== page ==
The Winter Leagues are an interesting animal. When the big leaguers arrive, they are still the stars, the players all the fans come to the stadium to watch. But as the big leaguers take some time off after a long regular season and even once they resume play, the dynamic of the leagues is different then any level of the minor leagues. The best performers are often the veterans of the Mexican League or Independent ball, the players in their prime who have been through the rodeo before. Prospects litter the rosters, but it is tough for them to play against older competition. It also has the effect of distinguishing the breakthroughs from the strong performances that don’t mean as much. When a 29 year old first baseman has a big year in the Venezuelan Winter League, that is nice but nothing out of the ordinary. But if a 20 year old catcher stands out in the Mexican Pacific League, maybe you have something. The MPL season has just begun, but Armando Araiza is making an impression.
In 2013 for the Princeton Rays, Armando Araiza was a bright spot on a team that had an especially tough year, going just 26-42 and ranking last in the Appalachian League in batting average and on-base percentage. Araiza hit to a .277/.361/.322 line with 6 doubles and 10 RBI in 203 plate appearances, standing out most for his 20 walks versus 31 strikeouts. His .683 OPS doesn’t look like much in a vacuum, but it was actually the second-highest on the P-Rays minimum 200 plate appearances (the team average was just .635) and just a touch below the .684 league average. Araiza also impressed behind the plate, allowing 5 passed balls, a decreasing total for the third straight season, while throwing out 37% of attempted basestealers. Araiza has not shown much power–he’s still waiting for his first American home run after 329 plate appearances, but between his plate discipline, arm strength, and athletic ability behind the plate, he could be a player worth a look at the catcher position in the Rays system. He punctuated that point with his performance this past Saturday.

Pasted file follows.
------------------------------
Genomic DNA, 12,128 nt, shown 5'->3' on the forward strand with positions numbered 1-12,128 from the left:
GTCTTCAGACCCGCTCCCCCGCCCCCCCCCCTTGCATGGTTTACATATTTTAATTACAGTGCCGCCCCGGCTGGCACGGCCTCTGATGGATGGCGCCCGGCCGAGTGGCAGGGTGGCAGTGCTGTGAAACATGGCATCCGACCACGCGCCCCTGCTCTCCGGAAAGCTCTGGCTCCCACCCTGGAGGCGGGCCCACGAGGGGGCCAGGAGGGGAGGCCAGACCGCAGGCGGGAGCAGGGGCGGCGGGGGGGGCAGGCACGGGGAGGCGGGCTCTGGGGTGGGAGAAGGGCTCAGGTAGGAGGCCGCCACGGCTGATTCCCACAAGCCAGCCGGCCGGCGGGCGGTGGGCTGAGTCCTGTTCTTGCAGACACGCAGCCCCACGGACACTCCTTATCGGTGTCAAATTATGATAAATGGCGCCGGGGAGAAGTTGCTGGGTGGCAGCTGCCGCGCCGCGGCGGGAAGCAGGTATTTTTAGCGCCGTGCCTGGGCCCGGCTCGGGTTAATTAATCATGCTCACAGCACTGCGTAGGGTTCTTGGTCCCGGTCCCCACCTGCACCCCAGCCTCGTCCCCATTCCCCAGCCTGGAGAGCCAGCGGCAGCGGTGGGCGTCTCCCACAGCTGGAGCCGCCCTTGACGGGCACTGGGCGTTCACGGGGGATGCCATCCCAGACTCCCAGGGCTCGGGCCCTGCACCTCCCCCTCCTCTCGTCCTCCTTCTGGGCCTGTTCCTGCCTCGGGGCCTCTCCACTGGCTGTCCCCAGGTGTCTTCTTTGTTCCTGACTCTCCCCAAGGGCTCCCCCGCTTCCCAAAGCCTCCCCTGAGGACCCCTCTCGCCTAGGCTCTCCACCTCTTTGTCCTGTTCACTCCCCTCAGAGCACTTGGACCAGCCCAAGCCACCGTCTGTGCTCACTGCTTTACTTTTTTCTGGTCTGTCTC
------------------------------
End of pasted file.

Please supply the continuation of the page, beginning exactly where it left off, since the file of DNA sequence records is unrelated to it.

When former Rays prospect Iker Franco received a day off, the Venados de Mazatlán resorted to their backup catcher, Armando Araiza. As it turned out, Araiza had a quite a game. Araiza went 2 for 4 with an RBI, and they weren’t cheapies either as both were hit hard. And behind the plate, Araiza called a good game and threw out the lone runner against him that attempted to steal. He was a kid among men, but he was not playing like it. It was only one game, but sometimes one good game can make an impression, build some confidence and change the course of a career. Will it do that for Araiza? Let’s see what happens to Araiza over the remainder of the Mexican Pacific League season and next year at A-ball, and find out whether the Rays have found another potential option for catcher of the future.